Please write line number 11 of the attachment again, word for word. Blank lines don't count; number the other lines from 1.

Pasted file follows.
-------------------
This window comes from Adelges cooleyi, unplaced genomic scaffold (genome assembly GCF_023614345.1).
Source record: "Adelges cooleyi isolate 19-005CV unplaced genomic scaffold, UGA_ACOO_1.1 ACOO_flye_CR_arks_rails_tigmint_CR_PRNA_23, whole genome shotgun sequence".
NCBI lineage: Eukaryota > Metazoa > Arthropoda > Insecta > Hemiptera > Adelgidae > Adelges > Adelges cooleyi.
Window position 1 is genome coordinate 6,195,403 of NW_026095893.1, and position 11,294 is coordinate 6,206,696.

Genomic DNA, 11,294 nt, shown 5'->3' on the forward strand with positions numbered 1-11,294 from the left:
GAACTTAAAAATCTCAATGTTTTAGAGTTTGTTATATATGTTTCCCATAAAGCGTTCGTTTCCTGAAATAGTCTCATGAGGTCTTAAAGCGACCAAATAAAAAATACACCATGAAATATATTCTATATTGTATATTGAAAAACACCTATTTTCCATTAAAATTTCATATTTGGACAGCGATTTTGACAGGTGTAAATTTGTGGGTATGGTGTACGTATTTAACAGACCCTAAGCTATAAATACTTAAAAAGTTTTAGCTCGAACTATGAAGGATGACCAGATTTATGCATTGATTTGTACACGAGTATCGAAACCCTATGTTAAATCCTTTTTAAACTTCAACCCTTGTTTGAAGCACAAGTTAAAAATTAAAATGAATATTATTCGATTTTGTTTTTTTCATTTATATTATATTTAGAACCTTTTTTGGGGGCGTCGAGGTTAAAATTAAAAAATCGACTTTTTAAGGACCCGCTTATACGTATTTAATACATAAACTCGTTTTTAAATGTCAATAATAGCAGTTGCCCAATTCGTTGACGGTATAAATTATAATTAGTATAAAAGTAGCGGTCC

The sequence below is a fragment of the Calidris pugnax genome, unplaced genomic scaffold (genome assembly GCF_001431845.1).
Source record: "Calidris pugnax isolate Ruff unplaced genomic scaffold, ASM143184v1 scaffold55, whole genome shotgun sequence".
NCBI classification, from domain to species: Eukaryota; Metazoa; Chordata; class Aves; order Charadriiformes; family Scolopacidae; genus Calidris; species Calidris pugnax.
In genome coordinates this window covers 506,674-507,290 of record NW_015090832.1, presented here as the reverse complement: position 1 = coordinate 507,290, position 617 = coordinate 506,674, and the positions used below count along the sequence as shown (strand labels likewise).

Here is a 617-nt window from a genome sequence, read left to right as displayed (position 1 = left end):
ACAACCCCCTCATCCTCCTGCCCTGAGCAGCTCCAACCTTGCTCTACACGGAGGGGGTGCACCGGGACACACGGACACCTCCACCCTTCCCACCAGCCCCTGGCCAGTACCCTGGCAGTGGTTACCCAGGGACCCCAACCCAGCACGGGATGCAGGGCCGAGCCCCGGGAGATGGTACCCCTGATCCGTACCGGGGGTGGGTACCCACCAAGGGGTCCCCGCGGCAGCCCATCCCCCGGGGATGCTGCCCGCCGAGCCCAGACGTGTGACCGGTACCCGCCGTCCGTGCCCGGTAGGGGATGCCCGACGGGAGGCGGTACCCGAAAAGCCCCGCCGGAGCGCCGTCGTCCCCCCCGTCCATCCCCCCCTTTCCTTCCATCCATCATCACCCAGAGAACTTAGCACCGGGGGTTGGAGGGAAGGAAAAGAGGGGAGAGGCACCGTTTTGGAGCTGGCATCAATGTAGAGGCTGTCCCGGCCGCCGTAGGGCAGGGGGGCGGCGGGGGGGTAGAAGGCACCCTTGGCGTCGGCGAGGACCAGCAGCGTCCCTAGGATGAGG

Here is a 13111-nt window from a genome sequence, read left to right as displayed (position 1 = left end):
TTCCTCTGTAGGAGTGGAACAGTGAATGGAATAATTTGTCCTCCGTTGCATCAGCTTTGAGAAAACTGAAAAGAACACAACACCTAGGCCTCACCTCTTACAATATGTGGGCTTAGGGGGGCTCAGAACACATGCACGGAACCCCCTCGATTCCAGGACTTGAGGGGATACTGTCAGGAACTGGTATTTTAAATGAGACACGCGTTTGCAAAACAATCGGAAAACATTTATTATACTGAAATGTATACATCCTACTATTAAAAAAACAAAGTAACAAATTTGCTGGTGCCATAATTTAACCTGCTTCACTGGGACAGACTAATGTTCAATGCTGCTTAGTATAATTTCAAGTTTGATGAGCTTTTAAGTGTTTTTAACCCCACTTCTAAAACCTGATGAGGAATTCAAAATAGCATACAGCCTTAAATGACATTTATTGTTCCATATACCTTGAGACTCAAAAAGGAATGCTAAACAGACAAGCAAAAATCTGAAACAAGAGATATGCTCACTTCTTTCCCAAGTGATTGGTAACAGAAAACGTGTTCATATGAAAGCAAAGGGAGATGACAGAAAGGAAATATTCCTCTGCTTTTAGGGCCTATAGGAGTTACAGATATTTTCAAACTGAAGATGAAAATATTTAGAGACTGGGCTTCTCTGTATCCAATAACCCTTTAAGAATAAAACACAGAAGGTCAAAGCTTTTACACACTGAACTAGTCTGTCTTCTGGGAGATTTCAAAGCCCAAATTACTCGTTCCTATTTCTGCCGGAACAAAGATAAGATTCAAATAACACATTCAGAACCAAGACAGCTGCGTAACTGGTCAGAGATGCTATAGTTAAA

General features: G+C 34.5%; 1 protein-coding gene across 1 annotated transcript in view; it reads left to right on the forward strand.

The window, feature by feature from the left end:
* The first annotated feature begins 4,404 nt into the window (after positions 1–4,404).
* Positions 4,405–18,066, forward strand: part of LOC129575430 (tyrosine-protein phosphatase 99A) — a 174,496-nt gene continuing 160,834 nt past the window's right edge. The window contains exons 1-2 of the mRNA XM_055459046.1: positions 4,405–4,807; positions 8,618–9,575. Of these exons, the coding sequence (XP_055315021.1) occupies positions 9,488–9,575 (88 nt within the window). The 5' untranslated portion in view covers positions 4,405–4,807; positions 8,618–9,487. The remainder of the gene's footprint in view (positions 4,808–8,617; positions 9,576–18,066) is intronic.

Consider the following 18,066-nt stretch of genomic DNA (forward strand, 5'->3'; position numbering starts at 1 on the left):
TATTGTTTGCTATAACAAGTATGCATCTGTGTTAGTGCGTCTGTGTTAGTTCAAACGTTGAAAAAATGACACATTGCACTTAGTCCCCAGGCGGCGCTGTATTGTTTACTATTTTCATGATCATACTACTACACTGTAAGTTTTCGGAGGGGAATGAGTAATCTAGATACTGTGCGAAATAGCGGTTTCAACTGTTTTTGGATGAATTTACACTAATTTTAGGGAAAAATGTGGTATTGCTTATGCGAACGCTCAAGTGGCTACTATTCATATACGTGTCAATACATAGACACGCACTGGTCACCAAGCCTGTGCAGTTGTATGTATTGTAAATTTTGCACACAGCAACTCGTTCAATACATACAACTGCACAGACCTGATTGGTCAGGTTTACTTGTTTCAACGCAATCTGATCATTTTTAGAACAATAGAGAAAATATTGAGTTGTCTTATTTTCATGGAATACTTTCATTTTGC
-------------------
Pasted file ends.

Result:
Here is a 617-nt window from a genome sequence, read left to right as displayed (position 1 = left end):